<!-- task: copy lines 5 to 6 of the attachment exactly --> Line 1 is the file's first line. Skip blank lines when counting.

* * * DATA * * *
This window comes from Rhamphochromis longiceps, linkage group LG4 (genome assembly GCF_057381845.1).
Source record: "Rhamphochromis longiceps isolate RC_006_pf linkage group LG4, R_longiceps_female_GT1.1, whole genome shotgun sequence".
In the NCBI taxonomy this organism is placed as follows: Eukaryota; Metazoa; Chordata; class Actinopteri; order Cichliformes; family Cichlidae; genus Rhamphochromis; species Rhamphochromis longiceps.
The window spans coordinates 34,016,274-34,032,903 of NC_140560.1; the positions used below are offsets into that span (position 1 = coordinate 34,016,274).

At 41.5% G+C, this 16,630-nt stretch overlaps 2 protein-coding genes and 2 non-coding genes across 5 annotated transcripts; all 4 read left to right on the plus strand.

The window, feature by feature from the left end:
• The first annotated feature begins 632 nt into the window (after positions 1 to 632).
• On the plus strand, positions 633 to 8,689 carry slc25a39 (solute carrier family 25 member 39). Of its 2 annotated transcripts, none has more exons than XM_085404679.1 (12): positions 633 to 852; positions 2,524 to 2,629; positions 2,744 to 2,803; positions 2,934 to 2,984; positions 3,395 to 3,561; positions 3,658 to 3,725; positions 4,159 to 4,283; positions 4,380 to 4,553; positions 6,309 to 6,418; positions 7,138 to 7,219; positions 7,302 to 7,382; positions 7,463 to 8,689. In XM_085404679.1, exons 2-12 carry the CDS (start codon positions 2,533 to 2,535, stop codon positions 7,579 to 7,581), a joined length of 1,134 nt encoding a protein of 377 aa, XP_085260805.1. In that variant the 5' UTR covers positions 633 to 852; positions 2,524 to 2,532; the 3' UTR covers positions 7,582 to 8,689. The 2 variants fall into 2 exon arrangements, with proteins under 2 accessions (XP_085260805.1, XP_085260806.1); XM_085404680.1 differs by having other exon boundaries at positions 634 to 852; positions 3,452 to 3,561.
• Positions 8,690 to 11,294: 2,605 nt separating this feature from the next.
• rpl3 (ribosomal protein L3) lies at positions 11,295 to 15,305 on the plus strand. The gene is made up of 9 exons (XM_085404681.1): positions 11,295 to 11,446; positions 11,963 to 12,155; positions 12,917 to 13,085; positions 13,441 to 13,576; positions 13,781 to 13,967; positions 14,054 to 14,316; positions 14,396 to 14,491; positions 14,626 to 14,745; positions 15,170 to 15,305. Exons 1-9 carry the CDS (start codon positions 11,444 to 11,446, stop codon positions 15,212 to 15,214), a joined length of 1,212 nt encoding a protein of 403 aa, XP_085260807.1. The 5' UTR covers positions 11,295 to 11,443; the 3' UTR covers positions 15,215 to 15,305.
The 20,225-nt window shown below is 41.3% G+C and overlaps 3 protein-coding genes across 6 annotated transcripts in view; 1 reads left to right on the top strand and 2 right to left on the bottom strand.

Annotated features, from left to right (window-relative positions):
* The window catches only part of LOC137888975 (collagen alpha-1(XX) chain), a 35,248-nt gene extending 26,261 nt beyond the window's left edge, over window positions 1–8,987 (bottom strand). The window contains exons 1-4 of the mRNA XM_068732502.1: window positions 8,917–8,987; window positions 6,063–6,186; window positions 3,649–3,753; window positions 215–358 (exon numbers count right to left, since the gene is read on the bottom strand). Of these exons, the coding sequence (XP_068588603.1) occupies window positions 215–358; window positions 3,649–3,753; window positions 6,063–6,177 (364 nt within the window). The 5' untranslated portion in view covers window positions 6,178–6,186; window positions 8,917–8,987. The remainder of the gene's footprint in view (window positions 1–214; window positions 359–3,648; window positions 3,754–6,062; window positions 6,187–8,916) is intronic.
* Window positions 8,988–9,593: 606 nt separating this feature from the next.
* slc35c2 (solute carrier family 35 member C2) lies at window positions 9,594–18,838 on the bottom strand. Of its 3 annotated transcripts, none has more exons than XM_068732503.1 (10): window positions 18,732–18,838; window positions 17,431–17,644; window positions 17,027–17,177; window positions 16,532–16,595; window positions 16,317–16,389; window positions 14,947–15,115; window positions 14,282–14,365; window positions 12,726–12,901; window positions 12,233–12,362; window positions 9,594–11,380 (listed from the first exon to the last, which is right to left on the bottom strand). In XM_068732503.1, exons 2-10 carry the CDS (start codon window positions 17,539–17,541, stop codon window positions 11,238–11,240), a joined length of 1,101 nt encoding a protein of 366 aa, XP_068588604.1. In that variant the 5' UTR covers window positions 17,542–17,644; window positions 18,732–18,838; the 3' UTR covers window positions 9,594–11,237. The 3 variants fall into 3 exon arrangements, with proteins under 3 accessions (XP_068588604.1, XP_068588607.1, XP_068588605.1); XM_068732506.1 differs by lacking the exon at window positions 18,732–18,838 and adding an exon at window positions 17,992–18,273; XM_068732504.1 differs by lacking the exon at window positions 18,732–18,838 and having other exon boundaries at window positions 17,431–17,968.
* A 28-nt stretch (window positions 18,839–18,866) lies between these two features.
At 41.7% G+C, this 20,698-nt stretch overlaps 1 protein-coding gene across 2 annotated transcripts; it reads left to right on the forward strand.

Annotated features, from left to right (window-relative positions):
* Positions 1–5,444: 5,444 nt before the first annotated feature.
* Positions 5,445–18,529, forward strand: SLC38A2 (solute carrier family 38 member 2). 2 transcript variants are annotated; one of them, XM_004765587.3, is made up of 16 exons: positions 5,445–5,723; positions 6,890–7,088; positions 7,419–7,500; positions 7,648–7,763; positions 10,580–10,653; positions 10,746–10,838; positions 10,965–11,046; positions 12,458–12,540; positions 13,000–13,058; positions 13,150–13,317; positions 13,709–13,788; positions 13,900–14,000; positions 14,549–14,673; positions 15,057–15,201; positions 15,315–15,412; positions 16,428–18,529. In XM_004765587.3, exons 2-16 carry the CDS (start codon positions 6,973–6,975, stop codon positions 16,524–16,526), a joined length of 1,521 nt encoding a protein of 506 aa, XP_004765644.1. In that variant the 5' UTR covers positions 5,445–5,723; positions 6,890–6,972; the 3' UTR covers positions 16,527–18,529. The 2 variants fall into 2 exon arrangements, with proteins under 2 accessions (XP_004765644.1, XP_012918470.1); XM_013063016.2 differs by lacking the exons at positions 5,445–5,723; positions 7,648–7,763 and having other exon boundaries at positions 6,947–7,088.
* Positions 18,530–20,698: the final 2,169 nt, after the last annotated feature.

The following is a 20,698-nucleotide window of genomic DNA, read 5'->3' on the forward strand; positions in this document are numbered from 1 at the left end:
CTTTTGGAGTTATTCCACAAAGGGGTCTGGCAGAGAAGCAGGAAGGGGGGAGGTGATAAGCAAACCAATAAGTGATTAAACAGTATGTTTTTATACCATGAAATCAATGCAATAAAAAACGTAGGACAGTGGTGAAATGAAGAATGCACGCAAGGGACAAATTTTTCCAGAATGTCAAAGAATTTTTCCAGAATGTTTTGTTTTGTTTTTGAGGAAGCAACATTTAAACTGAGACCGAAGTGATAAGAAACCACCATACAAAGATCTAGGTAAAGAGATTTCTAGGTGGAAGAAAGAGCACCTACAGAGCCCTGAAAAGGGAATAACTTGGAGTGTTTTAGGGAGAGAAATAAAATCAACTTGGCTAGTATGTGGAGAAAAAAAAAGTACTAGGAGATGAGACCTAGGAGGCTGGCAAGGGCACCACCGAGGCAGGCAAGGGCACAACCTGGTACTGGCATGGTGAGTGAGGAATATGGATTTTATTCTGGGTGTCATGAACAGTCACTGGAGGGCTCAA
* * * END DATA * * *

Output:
At 41.5% G+C, this 16,630-nt stretch overlaps 2 protein-coding genes and 2 non-coding genes across 5 annotated transcripts; all 4 read left to right on the plus strand.

The window, feature by feature from the left end: